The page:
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We often think of traditions in terms of the winter holidays - Thanksgiving and Christmas. But summer activities and traditions are equally important in making lasting memories. Here are some ideas, if you're looking for some final summer flings:


Play ball: Have a weekly game, teaming up your family against a neighbor's or friend's family. Play softball or soccer, tag or kick the can. Put up a volleyball net in the backyard or a basketball rim on the garage. Croquet is a great game for a challenge or tournament.

Play indoor games . . . outdoors: Play checkers, chess or backgammon in the grass, under a tree or by a pond. Make a real official pentathlon (five different games) or decathlon (10 different games) out of it.

Go fly a kite: Kites can be fairly inexpensive. But if you want to make a family portrait kite, have a family portrait blown up to poster size. Add braces of light balsa wood (you can get it at hobby shops), add a tail and some string and your family can be flying high.

Read to each other: Outside in the grass. Read something that is instructional, inspiring or just plain moving to you or others in the family.

Sit under the stars: Try counting the stars. Get a sky map and try to identify specific stars and constellations. Tell each other what you think lies beyond what you can see - or create science-fiction stories.

Go for a stroll: At dusk. At dawn. In the rain. In the sunshine. Anytime. A family walk is one of the best ways just to be together.

Build a backyard golf course: Anchor empty soup cans on their sides in five or six spots around the yard. If you want to be more elaborate, make your own markers by cutting out small triangles of brightly colored material and tie them to sticks. If you don't have golf clubs, hockey sticks will work.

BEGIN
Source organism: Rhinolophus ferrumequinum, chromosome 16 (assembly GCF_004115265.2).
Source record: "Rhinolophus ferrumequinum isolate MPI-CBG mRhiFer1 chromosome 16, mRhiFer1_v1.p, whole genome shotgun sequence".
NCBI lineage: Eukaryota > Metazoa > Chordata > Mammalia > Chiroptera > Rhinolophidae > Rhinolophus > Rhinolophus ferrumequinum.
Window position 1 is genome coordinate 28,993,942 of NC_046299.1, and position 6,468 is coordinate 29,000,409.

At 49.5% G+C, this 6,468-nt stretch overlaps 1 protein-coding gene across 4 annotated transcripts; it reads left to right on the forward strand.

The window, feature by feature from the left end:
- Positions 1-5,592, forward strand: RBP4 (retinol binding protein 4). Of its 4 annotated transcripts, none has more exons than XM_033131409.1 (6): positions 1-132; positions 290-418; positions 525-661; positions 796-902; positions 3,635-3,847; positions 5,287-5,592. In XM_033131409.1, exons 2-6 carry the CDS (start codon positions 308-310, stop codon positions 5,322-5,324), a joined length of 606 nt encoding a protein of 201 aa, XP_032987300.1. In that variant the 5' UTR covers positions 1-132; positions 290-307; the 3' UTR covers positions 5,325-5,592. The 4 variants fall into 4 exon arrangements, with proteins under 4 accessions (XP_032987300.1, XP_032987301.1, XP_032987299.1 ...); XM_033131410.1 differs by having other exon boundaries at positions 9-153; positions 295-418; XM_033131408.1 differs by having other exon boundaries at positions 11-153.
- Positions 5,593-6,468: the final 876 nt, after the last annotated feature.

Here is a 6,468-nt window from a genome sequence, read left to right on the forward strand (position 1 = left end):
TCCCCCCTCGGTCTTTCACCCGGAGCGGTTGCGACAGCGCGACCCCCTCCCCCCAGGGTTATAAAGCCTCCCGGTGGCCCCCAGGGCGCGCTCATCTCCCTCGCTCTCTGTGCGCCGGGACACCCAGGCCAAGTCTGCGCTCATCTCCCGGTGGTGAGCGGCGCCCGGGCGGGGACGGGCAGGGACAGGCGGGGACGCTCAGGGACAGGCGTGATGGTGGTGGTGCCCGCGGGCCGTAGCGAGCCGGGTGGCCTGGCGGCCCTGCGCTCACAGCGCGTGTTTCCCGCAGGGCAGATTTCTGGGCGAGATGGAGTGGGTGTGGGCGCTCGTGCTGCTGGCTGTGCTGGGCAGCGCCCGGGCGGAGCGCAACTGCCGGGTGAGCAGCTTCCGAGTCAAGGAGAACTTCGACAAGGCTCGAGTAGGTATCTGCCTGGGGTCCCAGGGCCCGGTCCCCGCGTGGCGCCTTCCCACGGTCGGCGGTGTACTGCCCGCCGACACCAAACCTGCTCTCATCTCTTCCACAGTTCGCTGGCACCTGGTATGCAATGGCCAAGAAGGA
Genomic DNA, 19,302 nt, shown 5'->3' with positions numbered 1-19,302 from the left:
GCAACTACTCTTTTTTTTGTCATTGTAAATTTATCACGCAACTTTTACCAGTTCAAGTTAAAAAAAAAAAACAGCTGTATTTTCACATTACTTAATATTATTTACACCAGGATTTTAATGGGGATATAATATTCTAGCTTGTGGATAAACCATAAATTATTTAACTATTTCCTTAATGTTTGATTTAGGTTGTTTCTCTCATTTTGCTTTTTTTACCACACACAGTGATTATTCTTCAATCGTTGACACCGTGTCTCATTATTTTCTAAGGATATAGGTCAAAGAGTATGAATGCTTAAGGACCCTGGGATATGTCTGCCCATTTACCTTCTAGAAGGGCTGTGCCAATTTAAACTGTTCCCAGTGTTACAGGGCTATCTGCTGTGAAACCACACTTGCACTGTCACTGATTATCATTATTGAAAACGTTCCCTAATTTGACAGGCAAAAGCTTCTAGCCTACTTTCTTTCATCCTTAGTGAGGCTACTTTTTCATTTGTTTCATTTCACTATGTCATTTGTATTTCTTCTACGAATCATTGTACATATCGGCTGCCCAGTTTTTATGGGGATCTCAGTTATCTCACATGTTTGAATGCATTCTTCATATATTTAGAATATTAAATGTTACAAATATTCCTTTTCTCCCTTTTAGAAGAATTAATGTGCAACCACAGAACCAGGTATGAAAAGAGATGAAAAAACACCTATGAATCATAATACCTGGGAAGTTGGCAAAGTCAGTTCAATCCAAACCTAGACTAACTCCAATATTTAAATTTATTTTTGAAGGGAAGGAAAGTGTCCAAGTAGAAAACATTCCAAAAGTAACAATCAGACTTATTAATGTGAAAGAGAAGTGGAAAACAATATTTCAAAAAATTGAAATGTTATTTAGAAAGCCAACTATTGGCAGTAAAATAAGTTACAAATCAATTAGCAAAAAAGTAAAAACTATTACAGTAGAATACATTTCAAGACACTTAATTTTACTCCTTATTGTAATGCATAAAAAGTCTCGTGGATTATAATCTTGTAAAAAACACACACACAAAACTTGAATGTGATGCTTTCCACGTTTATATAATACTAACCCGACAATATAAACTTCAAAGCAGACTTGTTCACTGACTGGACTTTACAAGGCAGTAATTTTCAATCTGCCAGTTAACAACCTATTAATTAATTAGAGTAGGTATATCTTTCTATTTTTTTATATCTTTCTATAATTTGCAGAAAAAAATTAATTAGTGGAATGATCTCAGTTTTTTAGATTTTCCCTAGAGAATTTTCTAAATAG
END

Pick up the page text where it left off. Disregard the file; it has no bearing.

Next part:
Have a bike rally: Set up a course with checkpoints and maps and invite friends and neighbors to join the fun.

Have a neighborhood cook-off: Invite family and friends to join in the fun. Everyone enters a dish, children and grown-ups alike. Have several categories and award official prizes.

Camp in the back yard: Pitch a tent. Cook food outside. Roast marshmallows on a backyard grill. Sleep under the stars.


In the mail: "Whenever I travel with my son," says Susan Newman, author of "Little Things Long Remembered, "I send him a postcard that says, `Thank you for coming with me. I had a great time with you.' It's waiting for him when the family returns home."

Take a hike: Plan a hike that takes into account distances all family members can travel. Backpacker magazine offers these guidelines:

- Age 0-2: Travel in child carrier; distance is up to you.

- Age 2-4: Difficult age. Stop frequently; .5 to 2 miles on own.

- Age 5-7: Can hike 1-3 hours a day; 3-4 miles over easy terrain.

- Age 8-9: Can hike full day at easy pace; 6-7 miles, variable terrain.

- Age 10-12: Full day at moderate pace; 8-10 miles on variable terrain.

Photo fun: The folks at Polaroid offer these suggestions on using instant photography on your vacation:

- Keep a travel journal. Take pictures of new sites and paste them in a blank book. Write down a few lines about the place or the experience (let family members take turns or let kids make their own journals).

- If you go on a cruise or if you're staying at a resort where lots of activities take place in a group, you can add to everyone's fun by creating a photo wall. Take pictures of people and activities throughout the day. Tape them to the door of your room or tack them on a lobby bulletin board. It can be a way to meet people and make new friends.

- Have a roadside photo hunt. Give kids a list of things to watch for along the road - cows or horses in a field, a sign designating a certain route number, a house of a particular color, etc. The first one to spot it gets to take a picture. Stop, take a short break and enjoy a pre-packed snack.

- Send pictures home. A quick card or note with a picture inside can bring a smile to family and friends back home.

Add culture: Discover a new zoo, museum, botanical garden, library or other such place in the area you are visiting. Check out any outdoor concerts.